Developmental Disabilities Institute (DDI), the leading service provider for children and adults with autism on Long Island, is the recipient of a $25,000 grant from The Nature’s Bounty Foundation, to foster healthy eating habits.  The grant will provide healthy food choices and life skills for individuals being served with autism and other developmental disabilities at DDI’s Children’s Residential Program.


“The Nature’s Bounty Foundation is committed to supporting programs that facilitate wellness in our local communities,” said Brian Wynne, President of The Nature’s Bounty Co. North America.  “DDI is planting a seed that will provide participants the skills to plant, maintain and harvest a garden, prepare vegetables and fruits they grow themselves and incorporate these and other healthy foods into their daily diet.”


In 2016, DDI’s Children’s Residential Program (CRP) began a Learning Garden Program with two Tower Gardens®.  This program allowed students to participate in the planting and maintenance of the gardens, and the produce has been used to make healthy salads and vegetable breads.  The grant from The Nature’s Bounty Foundation will build on the success of the Learning Garden Program with the purchase of a Tower Garden for five additional residential children’s homes. With each Tower having the capability of producing 20 different types of fruits and vegetables, two additional Towers will be used for a CRP Healthy Habits Organic Farmer’s Market to benefit the surrounding communities.  In addition, DDI is partnering with local culinary arts community programs to provide demonstrations and teach techniques to create nutritious, flavorful meals. 


“These Towers will make it possible to not only provide fresh produce for the students, but also enable them to learn in yet another way as they build on their knowledge of healthy food choices, self-awareness, and responsibility,” commented DDI’s Project Leader Tracey Ryan.  “The Farmer’s Market will also aim to have the students improve life skills as they grow, package, and share produce to our Long Island neighbors.  The monetary donation will be reinstated back into the Learning Garden Program for maintenance and supplies, creating a long-term, self- sustaining project.”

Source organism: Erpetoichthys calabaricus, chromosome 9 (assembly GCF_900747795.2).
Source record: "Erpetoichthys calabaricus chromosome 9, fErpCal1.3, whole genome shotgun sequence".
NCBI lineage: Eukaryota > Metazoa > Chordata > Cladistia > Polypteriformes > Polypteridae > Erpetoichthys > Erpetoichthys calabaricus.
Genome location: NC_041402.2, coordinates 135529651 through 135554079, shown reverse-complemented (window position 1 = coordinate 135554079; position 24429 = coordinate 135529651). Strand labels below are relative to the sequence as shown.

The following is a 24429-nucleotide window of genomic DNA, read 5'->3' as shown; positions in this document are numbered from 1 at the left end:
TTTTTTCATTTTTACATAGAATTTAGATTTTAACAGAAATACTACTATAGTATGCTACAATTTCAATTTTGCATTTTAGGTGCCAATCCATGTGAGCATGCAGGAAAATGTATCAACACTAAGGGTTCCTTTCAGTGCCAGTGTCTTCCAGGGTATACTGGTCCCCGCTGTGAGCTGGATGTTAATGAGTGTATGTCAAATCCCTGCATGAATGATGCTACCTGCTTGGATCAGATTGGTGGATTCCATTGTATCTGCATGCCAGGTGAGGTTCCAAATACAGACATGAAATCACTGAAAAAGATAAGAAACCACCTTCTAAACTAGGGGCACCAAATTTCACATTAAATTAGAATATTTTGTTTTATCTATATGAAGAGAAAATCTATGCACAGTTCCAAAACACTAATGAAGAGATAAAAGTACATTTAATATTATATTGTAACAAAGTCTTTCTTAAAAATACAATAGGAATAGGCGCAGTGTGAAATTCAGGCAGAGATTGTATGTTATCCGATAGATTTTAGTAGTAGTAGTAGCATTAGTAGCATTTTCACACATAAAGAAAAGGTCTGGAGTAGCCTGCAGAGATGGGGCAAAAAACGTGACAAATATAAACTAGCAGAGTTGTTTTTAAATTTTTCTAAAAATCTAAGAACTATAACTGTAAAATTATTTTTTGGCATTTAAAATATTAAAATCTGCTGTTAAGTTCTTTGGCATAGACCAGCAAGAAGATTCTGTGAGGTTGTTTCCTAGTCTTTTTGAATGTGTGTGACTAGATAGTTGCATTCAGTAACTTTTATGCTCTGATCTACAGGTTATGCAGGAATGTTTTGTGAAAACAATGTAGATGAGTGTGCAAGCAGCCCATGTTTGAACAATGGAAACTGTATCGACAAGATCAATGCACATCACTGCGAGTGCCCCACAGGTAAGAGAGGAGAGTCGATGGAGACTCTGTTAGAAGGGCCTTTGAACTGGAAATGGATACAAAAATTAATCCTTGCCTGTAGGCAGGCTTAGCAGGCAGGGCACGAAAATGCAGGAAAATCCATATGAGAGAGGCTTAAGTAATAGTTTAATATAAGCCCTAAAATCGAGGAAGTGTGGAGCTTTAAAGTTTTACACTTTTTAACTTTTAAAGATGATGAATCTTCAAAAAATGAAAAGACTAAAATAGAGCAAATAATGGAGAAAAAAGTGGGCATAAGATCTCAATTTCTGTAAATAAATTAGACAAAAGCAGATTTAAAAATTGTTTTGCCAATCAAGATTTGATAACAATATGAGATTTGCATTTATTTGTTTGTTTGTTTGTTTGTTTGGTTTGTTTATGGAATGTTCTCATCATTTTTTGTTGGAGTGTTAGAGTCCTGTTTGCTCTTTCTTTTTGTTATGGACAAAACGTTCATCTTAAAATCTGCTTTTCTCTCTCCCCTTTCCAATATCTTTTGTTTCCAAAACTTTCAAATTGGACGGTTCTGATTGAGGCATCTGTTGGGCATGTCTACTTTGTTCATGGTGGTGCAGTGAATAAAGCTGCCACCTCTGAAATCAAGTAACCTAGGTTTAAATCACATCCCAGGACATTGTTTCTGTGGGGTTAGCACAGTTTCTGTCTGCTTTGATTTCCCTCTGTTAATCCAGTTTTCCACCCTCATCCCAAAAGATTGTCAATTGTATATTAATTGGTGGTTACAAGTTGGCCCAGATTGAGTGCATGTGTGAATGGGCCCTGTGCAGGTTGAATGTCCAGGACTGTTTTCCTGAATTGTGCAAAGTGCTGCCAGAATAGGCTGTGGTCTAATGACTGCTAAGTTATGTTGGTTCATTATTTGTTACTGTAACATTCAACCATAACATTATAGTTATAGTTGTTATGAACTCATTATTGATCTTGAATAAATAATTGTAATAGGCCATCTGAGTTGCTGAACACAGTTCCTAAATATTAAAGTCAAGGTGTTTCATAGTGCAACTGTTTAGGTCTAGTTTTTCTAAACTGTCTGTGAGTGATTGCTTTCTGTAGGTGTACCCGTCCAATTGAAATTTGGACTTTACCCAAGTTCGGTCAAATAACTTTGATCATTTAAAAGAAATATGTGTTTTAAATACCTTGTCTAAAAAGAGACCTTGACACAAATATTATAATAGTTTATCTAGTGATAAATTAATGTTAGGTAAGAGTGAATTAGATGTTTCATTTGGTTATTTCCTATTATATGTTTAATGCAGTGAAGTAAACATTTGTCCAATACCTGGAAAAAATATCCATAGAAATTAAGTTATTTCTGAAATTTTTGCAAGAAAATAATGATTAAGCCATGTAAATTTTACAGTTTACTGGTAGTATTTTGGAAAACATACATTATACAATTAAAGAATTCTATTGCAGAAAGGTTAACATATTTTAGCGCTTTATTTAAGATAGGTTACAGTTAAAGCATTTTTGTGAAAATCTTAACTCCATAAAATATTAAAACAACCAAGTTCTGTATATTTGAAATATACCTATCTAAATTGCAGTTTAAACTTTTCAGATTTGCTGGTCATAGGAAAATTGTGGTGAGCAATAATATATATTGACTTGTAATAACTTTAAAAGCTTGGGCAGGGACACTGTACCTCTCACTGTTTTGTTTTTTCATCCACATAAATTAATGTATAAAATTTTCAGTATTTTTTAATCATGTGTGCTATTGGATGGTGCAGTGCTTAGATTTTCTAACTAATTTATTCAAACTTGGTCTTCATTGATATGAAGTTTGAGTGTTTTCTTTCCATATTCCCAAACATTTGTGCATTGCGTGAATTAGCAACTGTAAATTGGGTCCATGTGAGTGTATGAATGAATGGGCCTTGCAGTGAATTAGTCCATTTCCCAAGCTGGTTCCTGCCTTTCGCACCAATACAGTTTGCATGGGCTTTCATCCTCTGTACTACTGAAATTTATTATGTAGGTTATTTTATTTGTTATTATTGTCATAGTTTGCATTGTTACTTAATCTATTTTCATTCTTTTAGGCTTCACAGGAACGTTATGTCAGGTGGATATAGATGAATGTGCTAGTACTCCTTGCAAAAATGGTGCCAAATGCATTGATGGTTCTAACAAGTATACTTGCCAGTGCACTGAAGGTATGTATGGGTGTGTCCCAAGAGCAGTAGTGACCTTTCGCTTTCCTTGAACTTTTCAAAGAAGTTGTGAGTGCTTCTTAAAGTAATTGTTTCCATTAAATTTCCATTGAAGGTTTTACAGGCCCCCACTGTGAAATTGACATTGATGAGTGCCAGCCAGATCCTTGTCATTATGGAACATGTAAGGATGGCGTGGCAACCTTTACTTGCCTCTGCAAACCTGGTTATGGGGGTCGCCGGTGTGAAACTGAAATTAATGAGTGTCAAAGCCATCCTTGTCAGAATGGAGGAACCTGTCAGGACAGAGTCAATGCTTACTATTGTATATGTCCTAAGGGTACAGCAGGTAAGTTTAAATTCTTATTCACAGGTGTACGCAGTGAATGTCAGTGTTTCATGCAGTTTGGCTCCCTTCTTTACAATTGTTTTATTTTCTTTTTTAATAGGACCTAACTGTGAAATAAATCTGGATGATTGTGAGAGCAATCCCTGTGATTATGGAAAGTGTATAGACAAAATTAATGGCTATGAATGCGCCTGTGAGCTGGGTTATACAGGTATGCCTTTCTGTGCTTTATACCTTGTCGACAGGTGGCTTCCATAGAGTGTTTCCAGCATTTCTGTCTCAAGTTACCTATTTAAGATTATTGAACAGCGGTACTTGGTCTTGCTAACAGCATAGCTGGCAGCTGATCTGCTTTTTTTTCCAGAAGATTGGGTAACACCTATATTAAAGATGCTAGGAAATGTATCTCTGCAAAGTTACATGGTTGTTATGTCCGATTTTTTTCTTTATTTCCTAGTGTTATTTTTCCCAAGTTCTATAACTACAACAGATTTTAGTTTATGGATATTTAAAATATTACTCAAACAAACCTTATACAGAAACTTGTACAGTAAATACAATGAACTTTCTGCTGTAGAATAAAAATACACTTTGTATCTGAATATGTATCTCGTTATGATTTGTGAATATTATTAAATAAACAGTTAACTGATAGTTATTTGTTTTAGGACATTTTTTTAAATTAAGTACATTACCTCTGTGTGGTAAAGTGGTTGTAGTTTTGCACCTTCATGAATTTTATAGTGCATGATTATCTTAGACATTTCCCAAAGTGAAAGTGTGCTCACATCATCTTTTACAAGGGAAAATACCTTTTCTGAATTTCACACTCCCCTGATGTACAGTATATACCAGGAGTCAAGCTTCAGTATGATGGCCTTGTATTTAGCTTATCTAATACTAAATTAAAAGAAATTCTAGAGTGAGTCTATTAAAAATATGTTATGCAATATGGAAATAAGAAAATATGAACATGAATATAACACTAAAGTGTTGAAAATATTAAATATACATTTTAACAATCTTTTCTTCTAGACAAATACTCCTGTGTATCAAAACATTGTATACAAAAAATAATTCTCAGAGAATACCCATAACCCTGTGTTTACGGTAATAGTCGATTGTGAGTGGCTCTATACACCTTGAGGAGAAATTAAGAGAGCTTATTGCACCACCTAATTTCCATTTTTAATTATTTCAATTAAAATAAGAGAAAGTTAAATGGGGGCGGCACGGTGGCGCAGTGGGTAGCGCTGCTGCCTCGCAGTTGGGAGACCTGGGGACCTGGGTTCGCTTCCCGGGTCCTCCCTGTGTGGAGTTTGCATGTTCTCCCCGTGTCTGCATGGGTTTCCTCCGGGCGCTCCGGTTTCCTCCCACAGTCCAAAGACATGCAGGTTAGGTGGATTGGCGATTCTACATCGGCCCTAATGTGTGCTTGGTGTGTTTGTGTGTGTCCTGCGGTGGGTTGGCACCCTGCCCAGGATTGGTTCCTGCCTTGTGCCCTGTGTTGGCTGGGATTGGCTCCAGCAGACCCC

DDI’s Children’s Residential Program, providing individualized education and support to children with developmental disabilities between the ages of 5 to 21 whose needs exceed what can be addressed by traditional special education services, has been designated a Center of Excellence by the Office for People with Developmental Disabilities (OPWDD).  DDI is playing a key role in setting new standards for the care of children in residential settings across the State.  DDI’s CRP is one of three programs in New York officially designated as a Center of Excellence for children with complex disabilities.


“The grant from The Nature’s Bounty Foundation will support our efforts here at DDI to assist individuals with autism and other developmental disabilities to become more independent and able to lead self-sufficient lives in the future,” stated John Lessard, DDI’s Executive Director.

The State Education Department has sent their recommendations to the Governor’s Chief Budget Examiner for 4410 and 853 special education schools.   The 4410 letter requests 4.85% growth and the 853 letter requests 5.2% growth as well as statutory index and other reforms.  Both letters request $8 million for teacher recruitment and retention.

 Please take a moment and contact your local legislators and ask them to sign on to these letters in support of the SED recommendations

Governor's Office 
(518) 474 -1041 and press 2 to speak to an assistant.  If you get no response, you can then press 1 to leave a voice mail. 

Senate Switchboard 
 (518) 455 – 2800 – and ask for your Senator.  You can find your Senator at

Assembly Switchboard
(518) 455-4100 – and ask for your Assemblymember.  You can find your Assemblymember at